The subject of this sketch needs no introduction to the older generation of Rock Island County, the larger enterprises of which he was intimately associated with throughout the many years of his residence here. Benjamin Harper was born February 12, 1817, in the City of Philadelphia, Pennsylvania, and died April 3, 1887, in the City of Rock Island, Illinois. When about fourteen years of age his parents removed to Cincinnati, Ohio, where he served his apprenticeship to the wagon-maker’s trade, upon completion of which, that spirit of bold initiative and energy which characterized his whole after life, asserted itself in a determination to launch out upon an independent business career. The story of his start, and his rapid conquest of fortune, affords an interesting contrast to the conditions of success demanded by our modern youth. Young Benjamin’s father was a small farmer, on what was then the Western frontier. Naturally, he possessed scant means that he could afford to venture as a capital stake for his young son, but the boy needed only half a chance, as the event will show. Mr. Harper happened to have in his cellar a considerable stock of cider. This he gave to Benjamin, telling him to dispose of it as he pleased. Young Harper loaded the cider on to a flat-boat, floated it down the Ohio River to St. Louis, and sold it....Read More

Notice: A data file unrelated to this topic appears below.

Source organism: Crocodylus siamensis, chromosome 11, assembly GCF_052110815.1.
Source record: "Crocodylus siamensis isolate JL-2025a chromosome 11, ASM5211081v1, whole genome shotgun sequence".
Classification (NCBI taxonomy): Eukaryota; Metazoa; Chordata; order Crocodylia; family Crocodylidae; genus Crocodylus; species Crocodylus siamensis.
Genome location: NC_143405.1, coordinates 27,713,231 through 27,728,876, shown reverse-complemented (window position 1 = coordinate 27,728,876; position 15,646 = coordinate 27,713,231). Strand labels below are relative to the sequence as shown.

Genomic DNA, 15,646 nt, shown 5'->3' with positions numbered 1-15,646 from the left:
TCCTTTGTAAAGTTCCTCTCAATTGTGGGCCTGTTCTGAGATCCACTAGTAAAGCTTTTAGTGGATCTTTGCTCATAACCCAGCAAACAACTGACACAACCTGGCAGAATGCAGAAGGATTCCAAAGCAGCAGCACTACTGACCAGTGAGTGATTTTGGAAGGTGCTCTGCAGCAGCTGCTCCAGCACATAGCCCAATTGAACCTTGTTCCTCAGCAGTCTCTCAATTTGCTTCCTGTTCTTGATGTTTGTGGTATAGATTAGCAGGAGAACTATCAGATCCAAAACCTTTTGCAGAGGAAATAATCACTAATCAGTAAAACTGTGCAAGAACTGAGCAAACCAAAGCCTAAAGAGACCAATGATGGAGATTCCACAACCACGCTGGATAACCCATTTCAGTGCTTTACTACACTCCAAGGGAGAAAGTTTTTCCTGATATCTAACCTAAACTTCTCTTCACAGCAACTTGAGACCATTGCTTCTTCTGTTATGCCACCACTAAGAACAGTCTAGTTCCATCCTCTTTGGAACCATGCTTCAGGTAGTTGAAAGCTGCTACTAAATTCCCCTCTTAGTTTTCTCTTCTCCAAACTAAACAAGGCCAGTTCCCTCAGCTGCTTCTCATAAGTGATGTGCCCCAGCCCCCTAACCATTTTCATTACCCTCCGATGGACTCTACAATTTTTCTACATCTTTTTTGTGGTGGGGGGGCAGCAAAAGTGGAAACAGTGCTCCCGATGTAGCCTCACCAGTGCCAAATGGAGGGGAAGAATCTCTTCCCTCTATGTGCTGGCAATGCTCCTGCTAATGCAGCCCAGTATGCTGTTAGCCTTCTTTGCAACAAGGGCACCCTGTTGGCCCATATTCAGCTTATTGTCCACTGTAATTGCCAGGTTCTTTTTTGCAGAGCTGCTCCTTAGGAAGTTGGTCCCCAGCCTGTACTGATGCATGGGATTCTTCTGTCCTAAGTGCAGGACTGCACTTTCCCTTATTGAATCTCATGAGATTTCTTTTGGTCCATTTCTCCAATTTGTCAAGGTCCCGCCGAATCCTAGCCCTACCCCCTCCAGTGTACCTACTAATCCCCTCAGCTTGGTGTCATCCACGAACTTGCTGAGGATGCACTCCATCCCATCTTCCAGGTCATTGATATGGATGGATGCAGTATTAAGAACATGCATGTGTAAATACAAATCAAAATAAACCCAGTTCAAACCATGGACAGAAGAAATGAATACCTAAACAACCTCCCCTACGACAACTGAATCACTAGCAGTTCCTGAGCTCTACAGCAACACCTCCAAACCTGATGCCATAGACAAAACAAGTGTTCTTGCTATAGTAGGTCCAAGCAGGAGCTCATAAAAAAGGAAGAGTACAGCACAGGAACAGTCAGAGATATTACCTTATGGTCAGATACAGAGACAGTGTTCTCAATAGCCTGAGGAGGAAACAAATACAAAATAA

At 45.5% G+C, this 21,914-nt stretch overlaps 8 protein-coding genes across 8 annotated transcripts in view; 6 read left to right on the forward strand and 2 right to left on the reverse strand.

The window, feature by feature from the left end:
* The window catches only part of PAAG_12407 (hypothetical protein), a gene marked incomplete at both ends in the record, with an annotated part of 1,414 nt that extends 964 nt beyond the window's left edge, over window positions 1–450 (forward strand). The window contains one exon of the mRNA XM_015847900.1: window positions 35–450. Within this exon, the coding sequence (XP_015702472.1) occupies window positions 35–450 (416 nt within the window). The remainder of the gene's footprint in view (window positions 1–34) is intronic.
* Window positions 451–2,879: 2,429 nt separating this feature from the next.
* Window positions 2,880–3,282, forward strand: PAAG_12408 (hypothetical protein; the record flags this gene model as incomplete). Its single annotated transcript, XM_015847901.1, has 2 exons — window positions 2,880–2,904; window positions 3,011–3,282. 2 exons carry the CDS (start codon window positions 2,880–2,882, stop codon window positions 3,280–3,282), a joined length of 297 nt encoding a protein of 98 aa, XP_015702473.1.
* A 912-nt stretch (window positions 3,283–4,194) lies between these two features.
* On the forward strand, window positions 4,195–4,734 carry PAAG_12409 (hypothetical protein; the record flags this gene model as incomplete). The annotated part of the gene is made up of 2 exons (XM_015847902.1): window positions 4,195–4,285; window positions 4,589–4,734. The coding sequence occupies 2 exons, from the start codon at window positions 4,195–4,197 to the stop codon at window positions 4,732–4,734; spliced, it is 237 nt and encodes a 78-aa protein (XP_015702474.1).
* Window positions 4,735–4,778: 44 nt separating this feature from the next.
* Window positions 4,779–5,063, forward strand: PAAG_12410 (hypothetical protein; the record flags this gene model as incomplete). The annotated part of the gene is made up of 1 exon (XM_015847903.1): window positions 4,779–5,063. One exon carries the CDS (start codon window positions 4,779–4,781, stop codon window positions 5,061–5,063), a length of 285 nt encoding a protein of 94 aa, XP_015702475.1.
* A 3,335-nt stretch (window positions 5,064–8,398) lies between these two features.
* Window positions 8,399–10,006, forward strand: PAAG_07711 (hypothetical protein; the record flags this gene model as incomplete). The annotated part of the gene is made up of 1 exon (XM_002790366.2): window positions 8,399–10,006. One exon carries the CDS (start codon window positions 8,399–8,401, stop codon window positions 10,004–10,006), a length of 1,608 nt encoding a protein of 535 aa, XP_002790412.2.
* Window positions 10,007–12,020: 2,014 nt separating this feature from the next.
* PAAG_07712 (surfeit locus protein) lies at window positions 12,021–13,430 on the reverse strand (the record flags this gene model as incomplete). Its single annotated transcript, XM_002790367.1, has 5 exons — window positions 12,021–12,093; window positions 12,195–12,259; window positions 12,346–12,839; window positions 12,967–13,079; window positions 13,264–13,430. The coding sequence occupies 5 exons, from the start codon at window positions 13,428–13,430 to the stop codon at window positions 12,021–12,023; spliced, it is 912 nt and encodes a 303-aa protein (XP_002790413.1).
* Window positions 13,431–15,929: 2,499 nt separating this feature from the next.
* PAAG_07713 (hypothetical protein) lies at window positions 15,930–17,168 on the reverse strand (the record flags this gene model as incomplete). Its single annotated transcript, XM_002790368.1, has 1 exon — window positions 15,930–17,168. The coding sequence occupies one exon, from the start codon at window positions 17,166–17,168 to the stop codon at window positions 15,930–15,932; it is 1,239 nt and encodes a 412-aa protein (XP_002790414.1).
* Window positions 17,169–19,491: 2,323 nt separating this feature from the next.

Mr. Luke E. Hemenway, father of Charles, F., was born in Shoreham, Vermont, August 7, 1816. His father was Francis S., born at Grafton, Massachusetts, January 23, 1784, and his mother was Clara Turrill, born in the year 1786. He was a direct descendant of Ralph Hemenway and Elizabeth Hewes, who were married at Roxbury, Massachusetts, July 5, 1634. He received a common school education at Shoreham, Vermont. Leaving home at the age of thirteen, he worked in a store at Bethel, Vermont, until the year 1838, when he removed to Grand de Tour, Illinois, where he married Jane E. Marsh, June 23, 1842. On August 7, 1855, Mr. Hemenway removed to Moline, Illinois, to take charge of the offices of the John Deere Plow Works. In the year 1860 he became a member of the firm of Hemenway, Wyckoff & Company, now the Barnard & Leas Manufacturing Company, and 1864 the call of his country prevailed against the demands of business. He was elected Captain of Company H, One Hundred and Thirty-second Illinois Infantry, and served until the close of the war. Then, his public duty discharged, he returned to Moline and took charge of the office of the Moline Plow Company, in which connection he continued until failing health led him to resign his position in 1875. Subsequently, he was agent for the Chicago, Burlington and Quincy...Read More